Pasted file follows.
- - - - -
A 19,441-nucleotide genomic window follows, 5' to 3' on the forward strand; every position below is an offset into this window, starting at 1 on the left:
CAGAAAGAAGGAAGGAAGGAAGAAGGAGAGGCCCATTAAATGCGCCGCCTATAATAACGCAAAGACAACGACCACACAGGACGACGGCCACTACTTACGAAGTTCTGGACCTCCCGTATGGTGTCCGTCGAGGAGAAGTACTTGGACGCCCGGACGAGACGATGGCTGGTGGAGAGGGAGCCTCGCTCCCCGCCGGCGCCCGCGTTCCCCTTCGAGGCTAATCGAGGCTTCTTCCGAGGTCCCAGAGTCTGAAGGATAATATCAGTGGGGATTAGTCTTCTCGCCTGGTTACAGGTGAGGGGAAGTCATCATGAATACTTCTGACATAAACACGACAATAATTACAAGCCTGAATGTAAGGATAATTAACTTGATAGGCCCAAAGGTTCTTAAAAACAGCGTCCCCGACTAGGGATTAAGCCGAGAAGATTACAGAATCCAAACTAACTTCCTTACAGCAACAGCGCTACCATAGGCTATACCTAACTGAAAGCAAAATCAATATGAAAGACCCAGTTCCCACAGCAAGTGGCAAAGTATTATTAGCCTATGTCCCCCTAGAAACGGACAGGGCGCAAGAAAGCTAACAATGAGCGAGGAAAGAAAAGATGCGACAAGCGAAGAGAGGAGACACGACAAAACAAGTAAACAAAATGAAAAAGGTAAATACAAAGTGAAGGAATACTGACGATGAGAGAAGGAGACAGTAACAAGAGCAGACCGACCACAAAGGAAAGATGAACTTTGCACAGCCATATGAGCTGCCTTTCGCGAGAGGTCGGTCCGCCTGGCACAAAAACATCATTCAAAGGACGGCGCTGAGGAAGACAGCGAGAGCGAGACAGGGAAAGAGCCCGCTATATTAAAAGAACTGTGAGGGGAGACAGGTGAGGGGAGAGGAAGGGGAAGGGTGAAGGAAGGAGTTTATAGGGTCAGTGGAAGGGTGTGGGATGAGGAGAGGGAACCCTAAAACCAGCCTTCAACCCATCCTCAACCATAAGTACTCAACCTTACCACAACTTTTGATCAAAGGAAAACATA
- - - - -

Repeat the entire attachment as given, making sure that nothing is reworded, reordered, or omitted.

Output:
A 19,441-nucleotide genomic window follows, 5' to 3' on the forward strand; every position below is an offset into this window, starting at 1 on the left:
CAGAAAGAAGGAAGGAAGGAAGAAGGAGAGGCCCATTAAATGCGCCGCCTATAATAACGCAAAGACAACGACCACACAGGACGACGGCCACTACTTACGAAGTTCTGGACCTCCCGTATGGTGTCCGTCGAGGAGAAGTACTTGGACGCCCGGACGAGACGATGGCTGGTGGAGAGGGAGCCTCGCTCCCCGCCGGCGCCCGCGTTCCCCTTCGAGGCTAATCGAGGCTTCTTCCGAGGTCCCAGAGTCTGAAGGATAATATCAGTGGGGATTAGTCTTCTCGCCTGGTTACAGGTGAGGGGAAGTCATCATGAATACTTCTGACATAAACACGACAATAATTACAAGCCTGAATGTAAGGATAATTAACTTGATAGGCCCAAAGGTTCTTAAAAACAGCGTCCCCGACTAGGGATTAAGCCGAGAAGATTACAGAATCCAAACTAACTTCCTTACAGCAACAGCGCTACCATAGGCTATACCTAACTGAAAGCAAAATCAATATGAAAGACCCAGTTCCCACAGCAAGTGGCAAAGTATTATTAGCCTATGTCCCCCTAGAAACGGACAGGGCGCAAGAAAGCTAACAATGAGCGAGGAAAGAAAAGATGCGACAAGCGAAGAGAGGAGACACGACAAAACAAGTAAACAAAATGAAAAAGGTAAATACAAAGTGAAGGAATACTGACGATGAGAGAAGGAGACAGTAACAAGAGCAGACCGACCACAAAGGAAAGATGAACTTTGCACAGCCATATGAGCTGCCTTTCGCGAGAGGTCGGTCCGCCTGGCACAAAAACATCATTCAAAGGACGGCGCTGAGGAAGACAGCGAGAGCGAGACAGGGAAAGAGCCCGCTATATTAAAAGAACTGTGAGGGGAGACAGGTGAGGGGAGAGGAAGGGGAAGGGTGAAGGAAGGAGTTTATAGGGTCAGTGGAAGGGTGTGGGATGAGGAGAGGGAACCCTAAAACCAGCCTTCAACCCATCCTCAACCATAAGTACTCAACCTTACCACAACTTTTGATCAAAGGAAAACATA